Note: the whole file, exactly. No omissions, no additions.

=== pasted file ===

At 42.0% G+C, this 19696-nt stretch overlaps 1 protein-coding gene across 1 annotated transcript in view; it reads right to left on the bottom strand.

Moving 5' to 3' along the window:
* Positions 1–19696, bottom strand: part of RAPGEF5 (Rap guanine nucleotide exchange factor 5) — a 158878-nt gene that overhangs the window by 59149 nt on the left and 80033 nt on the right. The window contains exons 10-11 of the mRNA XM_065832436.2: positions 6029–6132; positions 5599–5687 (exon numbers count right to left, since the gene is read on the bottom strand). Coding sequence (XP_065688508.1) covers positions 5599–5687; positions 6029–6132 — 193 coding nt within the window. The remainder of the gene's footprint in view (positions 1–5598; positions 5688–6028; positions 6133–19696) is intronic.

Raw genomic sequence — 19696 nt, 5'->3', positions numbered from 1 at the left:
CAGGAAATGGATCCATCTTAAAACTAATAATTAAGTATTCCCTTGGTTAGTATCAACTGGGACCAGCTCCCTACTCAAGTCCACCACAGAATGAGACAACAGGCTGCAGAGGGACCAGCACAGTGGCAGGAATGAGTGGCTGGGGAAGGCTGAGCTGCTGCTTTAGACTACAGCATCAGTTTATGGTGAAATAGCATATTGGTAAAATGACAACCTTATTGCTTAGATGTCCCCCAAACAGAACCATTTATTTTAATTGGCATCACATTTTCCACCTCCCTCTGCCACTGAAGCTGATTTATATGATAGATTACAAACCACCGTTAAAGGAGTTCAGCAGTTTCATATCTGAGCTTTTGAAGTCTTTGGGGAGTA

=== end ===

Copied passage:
At 42.0% G+C, this 19696-nt stretch overlaps 1 protein-coding gene across 1 annotated transcript in view; it reads right to left on the bottom strand.

Moving 5' to 3' along the window:
* Positions 1–19696, bottom strand: part of RAPGEF5 (Rap guanine nucleotide exchange factor 5) — a 158878-nt gene that overhangs the window by 59149 nt on the left and 80033 nt on the right. The window contains exons 10-11 of the mRNA XM_065832436.2: positions 6029–6132; positions 5599–5687 (exon numbers count right to left, since the gene is read on the bottom strand). Coding sequence (XP_065688508.1) covers positions 5599–5687; positions 6029–6132 — 193 coding nt within the window. The remainder of the gene's footprint in view (positions 1–5598; positions 5688–6028; positions 6133–19696) is intronic.

Raw genomic sequence — 19696 nt, 5'->3', positions numbered from 1 at the left:
CAGGAAATGGATCCATCTTAAAACTAATAATTAAGTATTCCCTTGGTTAGTATCAACTGGGACCAGCTCCCTACTCAAGTCCACCACAGAATGAGACAACAGGCTGCAGAGGGACCAGCACAGTGGCAGGAATGAGTGGCTGGGGAAGGCTGAGCTGCTGCTTTAGACTACAGCATCAGTTTATGGTGAAATAGCATATTGGTAAAATGACAACCTTATTGCTTAGATGTCCCCCAAACAGAACCATTTATTTTAATTGGCATCACATTTTCCACCTCCCTCTGCCACTGAAGCTGATTTATATGATAGATTACAAACCACCGTTAAAGGAGTTCAGCAGTTTCATATCTGAGCTTTTGAAGTCTTTGGGGAGTA